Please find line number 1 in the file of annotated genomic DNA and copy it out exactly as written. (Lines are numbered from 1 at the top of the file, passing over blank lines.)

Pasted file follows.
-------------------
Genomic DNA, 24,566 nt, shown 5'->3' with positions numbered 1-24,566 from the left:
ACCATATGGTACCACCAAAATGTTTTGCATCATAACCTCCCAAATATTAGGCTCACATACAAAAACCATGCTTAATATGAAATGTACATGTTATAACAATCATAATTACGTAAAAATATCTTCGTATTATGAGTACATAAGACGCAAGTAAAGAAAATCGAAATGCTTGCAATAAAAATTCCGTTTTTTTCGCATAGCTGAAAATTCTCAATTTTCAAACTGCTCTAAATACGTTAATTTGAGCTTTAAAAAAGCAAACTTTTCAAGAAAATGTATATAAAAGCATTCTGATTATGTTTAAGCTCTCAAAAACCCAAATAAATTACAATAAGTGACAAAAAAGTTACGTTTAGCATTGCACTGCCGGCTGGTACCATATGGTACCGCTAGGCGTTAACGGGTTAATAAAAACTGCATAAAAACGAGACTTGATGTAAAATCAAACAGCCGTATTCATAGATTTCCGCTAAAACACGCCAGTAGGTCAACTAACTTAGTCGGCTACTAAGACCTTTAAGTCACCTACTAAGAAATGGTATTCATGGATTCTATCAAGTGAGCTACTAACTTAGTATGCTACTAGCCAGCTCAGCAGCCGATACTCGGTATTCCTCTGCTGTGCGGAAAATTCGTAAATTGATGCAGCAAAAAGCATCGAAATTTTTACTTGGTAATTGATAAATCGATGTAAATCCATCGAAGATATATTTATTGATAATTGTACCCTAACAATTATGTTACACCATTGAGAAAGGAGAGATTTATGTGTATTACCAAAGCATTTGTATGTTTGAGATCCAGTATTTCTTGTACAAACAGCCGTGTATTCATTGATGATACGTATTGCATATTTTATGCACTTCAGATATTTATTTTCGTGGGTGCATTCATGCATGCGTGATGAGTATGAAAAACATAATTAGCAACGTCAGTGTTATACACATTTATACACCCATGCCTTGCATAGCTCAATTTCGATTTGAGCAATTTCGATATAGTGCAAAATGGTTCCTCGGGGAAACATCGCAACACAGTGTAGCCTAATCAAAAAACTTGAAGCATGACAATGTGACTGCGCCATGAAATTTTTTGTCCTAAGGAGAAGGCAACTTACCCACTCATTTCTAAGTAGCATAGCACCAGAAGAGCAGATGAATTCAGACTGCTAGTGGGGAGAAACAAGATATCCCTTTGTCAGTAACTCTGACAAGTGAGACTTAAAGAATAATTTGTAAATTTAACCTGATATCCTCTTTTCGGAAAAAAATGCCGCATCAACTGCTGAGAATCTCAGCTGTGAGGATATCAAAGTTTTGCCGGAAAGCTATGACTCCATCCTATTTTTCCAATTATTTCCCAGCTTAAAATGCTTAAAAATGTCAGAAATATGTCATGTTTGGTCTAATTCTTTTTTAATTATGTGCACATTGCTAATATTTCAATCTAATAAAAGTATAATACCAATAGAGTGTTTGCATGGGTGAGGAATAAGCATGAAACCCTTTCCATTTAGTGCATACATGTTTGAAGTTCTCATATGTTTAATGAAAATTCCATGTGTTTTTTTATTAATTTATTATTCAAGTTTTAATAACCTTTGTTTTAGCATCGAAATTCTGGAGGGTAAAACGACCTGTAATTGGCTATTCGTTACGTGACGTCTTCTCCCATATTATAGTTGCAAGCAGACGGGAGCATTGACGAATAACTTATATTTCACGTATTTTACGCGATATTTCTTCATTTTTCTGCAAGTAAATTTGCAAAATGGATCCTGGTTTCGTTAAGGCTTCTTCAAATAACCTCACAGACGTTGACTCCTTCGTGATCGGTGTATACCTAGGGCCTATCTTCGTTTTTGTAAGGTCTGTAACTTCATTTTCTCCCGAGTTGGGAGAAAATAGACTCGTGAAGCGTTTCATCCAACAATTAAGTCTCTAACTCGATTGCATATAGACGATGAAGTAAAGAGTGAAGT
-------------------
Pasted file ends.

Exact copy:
Genomic DNA, 24,566 nt, shown 5'->3' with positions numbered 1-24,566 from the left: